Theoretically, Detroit’s starting lineup will be solid from beyond the arc next season. Cunningham has good shot mechanics and shot well in college, but he only shot 31.4 percent from three-point range as a rookie. He should be better this season, but he has to prove it. Ivey shot 35.8 percent from beyond the arc at Purdue, but he has consistency issues. Stewart has shown flashes of floor spacing potential, but those flashes came in a small sample size. Starting Bey at the four with either Burks or Livers at the three guarantees two bonafide three-point shooters in the starting lineup.
Isaiah Livers can play the four too
If both Livers and Bey start, they are interchangeable at the four. Livers stands at 6-7 and 230 pounds. He has the size to play power forward just as Bey does. Without reiterating everything already said about Livers, all the positives he brings as a potential starting small forward, he brings as a potential starting power forward.
Kelly Olynyk is a darkhorse candidate to start at Power Forward for the Pistons
Out of all of Detroit’s options to start at power forward, Kelly Olynyk is probably the least likely candidate to fill the void left by Grant.
Olynyk missed the majority of the 2021-22 season. He only appeared in 40 games, including one start. He shot 33.6 percent from beyond the arc, just one season removed from shooting 39.2 percent with the Houston Rockets. Olynyk posted career lows in both defensive rating (112) and defensive win shares (0.8). Olynyk was not terrible; he was in fact exactly what the Pistons paid him to be: a serviceable bench big.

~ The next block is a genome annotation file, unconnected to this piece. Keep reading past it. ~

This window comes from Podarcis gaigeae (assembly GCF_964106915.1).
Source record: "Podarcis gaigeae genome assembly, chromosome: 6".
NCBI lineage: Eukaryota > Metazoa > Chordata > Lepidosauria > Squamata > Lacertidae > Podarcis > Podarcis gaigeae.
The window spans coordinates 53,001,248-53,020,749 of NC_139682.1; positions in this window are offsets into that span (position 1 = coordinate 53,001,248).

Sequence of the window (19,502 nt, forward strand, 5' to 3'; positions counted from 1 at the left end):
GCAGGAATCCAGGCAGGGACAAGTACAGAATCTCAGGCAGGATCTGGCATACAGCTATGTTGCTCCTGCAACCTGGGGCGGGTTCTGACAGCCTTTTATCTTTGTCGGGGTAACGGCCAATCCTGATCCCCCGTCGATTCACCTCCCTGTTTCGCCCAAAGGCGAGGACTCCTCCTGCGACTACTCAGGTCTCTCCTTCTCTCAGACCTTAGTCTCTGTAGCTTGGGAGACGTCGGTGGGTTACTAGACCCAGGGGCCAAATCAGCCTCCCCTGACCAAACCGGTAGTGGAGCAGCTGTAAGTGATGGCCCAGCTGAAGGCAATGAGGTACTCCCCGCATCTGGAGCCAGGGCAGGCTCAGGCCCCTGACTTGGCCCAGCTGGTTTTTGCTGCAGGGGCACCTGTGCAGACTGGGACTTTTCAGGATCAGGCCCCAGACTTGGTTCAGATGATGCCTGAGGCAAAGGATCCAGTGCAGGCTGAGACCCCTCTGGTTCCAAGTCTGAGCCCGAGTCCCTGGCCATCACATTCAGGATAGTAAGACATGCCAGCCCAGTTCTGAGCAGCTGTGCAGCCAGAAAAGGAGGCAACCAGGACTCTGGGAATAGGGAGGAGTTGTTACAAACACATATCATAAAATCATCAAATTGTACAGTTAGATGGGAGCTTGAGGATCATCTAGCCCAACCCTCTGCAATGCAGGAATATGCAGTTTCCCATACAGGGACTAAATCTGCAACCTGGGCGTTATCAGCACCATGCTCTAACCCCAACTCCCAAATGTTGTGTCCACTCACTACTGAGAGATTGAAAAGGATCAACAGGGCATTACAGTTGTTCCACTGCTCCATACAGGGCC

Olynyk can play power forward. He has done it in the past, and he has performed well in that role in the past. But, he is better served to play that role off the bench rather than as a starter. He is older, for one. The 31-year-old is entering his 10th season, and with the Pistons in the midst of a rebuild, playing the young guys is currently a priority. He is also a bit slower than Detroit’s other options to start at the power forward spot.
Do not expect Olynyk to win the starting spot, but if he is forced into it due to injuries, he will be serviceable as a spot starter.
Marvin Bagley III offers a springy lob threat at the starting four
The Pistons acquired Marvin Bagley III at the 2022 trade deadline. In 18 games with Detroit, Bagley resurrected his career, averaging 14.6 points on 55.5 percent shooting from the floor.
Bagley turned his solid play into a new contract with the team. Detroit signed the 23-year-old to a three-year, $37 million deal this offseason.
He is a springy rim runner for Cunningham to lob the ball to out of pick-and-rolls, and he has a solid post-game. As a floor spacer, Bagley has potential, but he is not quite there yet. He is just one season removed from shooting 34.3 percent from beyond the arc; however, Bagley regressed in 2021-22, as he shot 23.7 percent from three-point range. If he can add a consistent three-point shot to his arsenal, Bagley would be a very dangerous offensive player.
Defensively, Bagley is someone you try to hide. He posted a -0.9 defensive box plus/minus with Detroit last season. He is not much of a shot blocker, and he can get exposed when forced onto the perimeter.
It makes sense to play Bagley next to Stewart in Detroit’s starting lineup. If Stewart can maximize his potential as a floor spacer, Bagley could effectively play the five on offense and the four on defense. Stewart would help hide Bagley’s defensive deficiencies as well.
Ultimately, it is likely that most of these guys spend some time at the starting power forward spot this season. The guy starting at the four to open up the season could easily find himself in an entirely different role to end it. The Pistons have options with who fills the hole left by Grant. With the team in the midst of its rebuild, options are a good thing.